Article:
Is this a cry for help?
No. I want it to be over now. I’m done.
Why did you reach out?
I don’t know. Guilt? A last gasp of survival instinct? A sliver of hope?
What are you going to do now?
Live through today. Tonight is a different matter.
What do you need in order to keep going?
Things to look forward to. Little things to drag me through the day. A little long term hope.
What can people do to help?
Give me reasons for living. Make plans. Be there. Make me feel less alone. Reach out to me where I’m at, in the place where hopes and dreams have died, and give me real and concrete reasons for living. Not “I care about you”. “Let’s catch up on this date at this time”. Solid things that I can hold on to. The wisps of love and caring are sweet and appreciated but I can’t grasp on to them and pull myself towards them.
What doesn’t help?
Guilt trips. Think of the children, what about all the people you will hurt. That shit won’t fly any more, and I don’t feel the need to listen. Reach out to me on the level I’m on, the level where the world is better off without me, and give me hope there, not guilt that belongs to a higher level of functioning. I will cut you off.
If it all goes to hell, if I don’t make it out alive, there is nothing you could have done. I’m badly broken, and there’s a good chance it’s only a matter of time before I check out. But I’m hanging on right now. I’m trying. I’m giving myself the best chance I can, by reaching out and drawing from inside simultaneously. It could be enough for a while.
So. Everything will be ok. The Taylor Centre say so. They are impressed with how strong and brave I am, and how well I’m putting structure into my life to cope with the various stressors I am dealing with. Everything will be just fine.
Except when I tell them that’s I’m doing worse than the day they saw me last, which was the day after I split with my boy and the day after I turned 30 largely alone, they just ignore it. They tell me how well I’m doing. Like hell I am. I fall apart every night. I stare at my drugs and wonder what a lethal dose is. I look up timetables for the main trunk line. My thinking spirals ever lower, and in the end I don’t know how I keep going.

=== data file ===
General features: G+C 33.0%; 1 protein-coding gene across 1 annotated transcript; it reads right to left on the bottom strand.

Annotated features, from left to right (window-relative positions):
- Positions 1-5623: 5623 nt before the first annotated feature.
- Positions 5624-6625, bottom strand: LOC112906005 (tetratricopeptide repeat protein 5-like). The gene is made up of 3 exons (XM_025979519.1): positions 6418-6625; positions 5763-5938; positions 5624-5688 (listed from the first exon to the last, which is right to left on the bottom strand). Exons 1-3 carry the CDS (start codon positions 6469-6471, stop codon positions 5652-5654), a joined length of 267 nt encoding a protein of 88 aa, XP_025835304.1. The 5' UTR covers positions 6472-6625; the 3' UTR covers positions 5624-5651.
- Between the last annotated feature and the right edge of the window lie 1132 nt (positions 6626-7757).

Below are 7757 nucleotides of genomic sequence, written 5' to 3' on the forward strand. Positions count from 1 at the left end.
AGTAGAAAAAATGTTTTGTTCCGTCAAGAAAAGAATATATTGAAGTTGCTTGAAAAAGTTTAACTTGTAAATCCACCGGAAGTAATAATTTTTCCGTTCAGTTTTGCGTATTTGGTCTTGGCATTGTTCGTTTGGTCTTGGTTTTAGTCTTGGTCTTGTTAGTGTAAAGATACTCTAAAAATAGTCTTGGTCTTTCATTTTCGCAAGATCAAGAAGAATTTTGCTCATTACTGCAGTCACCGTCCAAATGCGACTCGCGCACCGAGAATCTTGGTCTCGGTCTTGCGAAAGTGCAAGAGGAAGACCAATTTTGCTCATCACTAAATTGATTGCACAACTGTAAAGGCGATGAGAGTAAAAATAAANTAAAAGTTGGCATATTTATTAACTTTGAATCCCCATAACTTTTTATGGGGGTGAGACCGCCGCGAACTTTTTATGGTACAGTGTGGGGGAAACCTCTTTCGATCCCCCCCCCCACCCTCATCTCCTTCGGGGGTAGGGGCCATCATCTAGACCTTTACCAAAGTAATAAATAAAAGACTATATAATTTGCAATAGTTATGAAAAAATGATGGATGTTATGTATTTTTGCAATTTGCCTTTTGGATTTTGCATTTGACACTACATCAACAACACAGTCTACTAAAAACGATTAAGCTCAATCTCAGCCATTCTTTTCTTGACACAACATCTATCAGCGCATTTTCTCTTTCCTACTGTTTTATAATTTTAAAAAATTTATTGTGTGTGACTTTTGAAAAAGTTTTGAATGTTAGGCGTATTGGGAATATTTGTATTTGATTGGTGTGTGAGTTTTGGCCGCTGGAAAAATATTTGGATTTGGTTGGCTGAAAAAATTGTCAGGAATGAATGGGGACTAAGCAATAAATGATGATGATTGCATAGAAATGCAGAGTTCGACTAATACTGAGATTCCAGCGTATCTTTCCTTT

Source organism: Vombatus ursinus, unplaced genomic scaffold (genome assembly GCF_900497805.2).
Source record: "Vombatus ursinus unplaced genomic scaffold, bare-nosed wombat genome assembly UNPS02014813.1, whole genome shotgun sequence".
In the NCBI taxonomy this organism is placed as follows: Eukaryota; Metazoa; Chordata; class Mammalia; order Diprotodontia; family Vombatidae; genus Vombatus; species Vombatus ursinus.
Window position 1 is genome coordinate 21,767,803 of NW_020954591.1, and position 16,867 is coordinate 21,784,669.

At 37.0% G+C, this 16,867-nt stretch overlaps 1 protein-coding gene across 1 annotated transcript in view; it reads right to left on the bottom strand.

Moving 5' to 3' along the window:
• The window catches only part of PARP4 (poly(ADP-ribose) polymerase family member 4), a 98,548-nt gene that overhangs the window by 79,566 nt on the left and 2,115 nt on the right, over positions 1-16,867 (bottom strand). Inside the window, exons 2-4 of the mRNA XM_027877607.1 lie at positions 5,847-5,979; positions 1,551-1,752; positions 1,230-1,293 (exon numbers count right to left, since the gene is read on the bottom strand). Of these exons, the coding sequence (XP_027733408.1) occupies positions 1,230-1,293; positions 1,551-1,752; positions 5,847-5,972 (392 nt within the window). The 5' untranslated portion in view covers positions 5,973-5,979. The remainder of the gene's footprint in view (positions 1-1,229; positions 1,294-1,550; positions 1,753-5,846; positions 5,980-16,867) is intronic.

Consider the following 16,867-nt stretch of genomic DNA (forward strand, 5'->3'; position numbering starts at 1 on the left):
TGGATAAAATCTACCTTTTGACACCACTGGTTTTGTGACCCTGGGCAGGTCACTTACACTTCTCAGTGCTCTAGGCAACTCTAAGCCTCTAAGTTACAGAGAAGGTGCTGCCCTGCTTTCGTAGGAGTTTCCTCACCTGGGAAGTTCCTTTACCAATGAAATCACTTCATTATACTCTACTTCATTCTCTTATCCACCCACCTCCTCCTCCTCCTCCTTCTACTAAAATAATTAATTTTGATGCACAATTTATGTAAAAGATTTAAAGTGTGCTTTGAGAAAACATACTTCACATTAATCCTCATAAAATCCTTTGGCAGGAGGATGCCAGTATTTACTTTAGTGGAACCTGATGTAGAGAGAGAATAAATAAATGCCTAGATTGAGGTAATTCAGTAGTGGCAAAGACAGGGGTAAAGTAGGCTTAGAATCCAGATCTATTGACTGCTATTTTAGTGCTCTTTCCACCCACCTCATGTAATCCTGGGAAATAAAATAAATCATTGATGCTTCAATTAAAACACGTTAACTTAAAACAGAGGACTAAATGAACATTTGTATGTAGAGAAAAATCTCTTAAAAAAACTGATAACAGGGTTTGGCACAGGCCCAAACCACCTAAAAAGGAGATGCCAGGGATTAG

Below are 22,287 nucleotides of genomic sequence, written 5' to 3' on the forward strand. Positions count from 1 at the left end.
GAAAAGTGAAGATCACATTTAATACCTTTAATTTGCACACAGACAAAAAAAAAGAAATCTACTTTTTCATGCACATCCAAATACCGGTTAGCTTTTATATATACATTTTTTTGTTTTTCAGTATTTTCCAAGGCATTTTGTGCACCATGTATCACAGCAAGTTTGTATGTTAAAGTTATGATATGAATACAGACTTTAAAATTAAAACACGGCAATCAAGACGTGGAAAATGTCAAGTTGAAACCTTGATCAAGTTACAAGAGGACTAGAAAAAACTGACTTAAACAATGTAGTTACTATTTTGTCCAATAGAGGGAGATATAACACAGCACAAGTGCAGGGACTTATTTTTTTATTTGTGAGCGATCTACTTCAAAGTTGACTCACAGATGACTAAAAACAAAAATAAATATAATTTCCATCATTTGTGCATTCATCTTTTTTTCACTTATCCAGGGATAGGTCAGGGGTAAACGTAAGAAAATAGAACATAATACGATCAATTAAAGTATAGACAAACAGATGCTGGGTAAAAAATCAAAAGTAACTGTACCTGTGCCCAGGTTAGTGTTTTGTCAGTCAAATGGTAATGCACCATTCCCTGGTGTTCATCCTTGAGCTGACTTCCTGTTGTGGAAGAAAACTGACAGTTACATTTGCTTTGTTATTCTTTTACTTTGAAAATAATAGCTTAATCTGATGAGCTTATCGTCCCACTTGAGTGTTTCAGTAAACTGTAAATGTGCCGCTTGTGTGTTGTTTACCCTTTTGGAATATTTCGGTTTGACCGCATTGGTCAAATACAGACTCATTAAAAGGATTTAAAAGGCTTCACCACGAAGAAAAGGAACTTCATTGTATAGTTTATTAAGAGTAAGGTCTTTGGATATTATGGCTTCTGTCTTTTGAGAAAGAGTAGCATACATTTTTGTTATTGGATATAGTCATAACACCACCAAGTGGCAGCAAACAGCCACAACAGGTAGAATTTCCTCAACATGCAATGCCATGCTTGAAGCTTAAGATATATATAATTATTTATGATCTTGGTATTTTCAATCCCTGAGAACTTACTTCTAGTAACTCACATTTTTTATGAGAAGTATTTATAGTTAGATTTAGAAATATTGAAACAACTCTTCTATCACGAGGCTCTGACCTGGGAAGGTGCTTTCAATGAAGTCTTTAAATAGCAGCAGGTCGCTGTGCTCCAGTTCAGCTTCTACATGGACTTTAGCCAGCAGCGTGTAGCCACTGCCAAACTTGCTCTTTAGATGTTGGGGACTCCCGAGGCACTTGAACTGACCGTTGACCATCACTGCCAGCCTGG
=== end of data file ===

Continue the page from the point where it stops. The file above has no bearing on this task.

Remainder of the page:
I’m doing everything I can to stay alive. I’m trying really hard this time. I haven’t given up. I’m still fighting.
The Taylor Centre wouldn’t have a clue though. And they want me to go to WINZ to get funding for counselling. Completely missing that I’m already IN counselling, and that the WINZ process is so fucking bad that I would rather die than fight them again.
I once said I would die before I went back into the psych unit, or back into community mental health care. And yet, here I am, broke as shit and not having any other option. And it’s killing me. They listen but they do not hear. They tick the boxes but there’s nothing in their service that makes you feel like they care.
Everything will be just fine. I’m strong and brave and doing all I can. Everything will be ok.
Do not go gentle into that good night
Rage, rage against the dying of the light
Everyone has phrases that they use that say one thing and mean another. “I’m fine”. “Dinner is delicious”. Whatever they are.
For me there are two really important signal phrases you should know. They’re the ones that signal danger, depression, suicidal thoughts. Responding to them might save me one day.
“Everything will be ok”. The reason everything will be ok in my head is because soon I will find a way to die. Then everything will be ok for me.
“I feel peaceful/I am at peace”. This means that I have made my peace with death, and I’m actively suicidal and looking at options.
Why am I sharing this? Because as messed up as I am, I know intellectually that death is not the answer and I know I need to stick around, and if people I talk to are aware of my signal phrases they can respond.
Why not just use plain language? God knows I’ve tried, but I can’t do it. I can’t frankly tell someone I’m suicidal right now, maybe ever again. I need people to recognise signal phrases because they’re my last scream for help.
Today I wear my wedding dress, for the first time since my wedding two and a half years ago. It fits me well, although my waist is smaller than it was back then.
Today I wear my wedding dress in honor of my husband, who turned 31 yesterday. I hope to the bottom of my heart that he had a good day. I broke again last night as I caught sight of the dress, peeping out of my closet and taunting me with everything bygone.
Today I wear my wedding dress to feel and acknowledge everything that went wrong, and to formally say that I will honor my past but I will no longer let it hold me. I will not be the person I was that destroyed my marriage any more. I will learn and I will grow and I will make better decisions.
Today I wear my wedding dress and I make a promise to myself. I will heal and grow and not throw myself into another relationship. I will learn to be strong on my own, and not lean on another for my lifestyle or my emotional stability.
Today I wear my wedding dress and I mourn what was, but I look forward to what I can become.
Today I say goodbye to a great love of my life, and I promise to make the next great love of my life myself.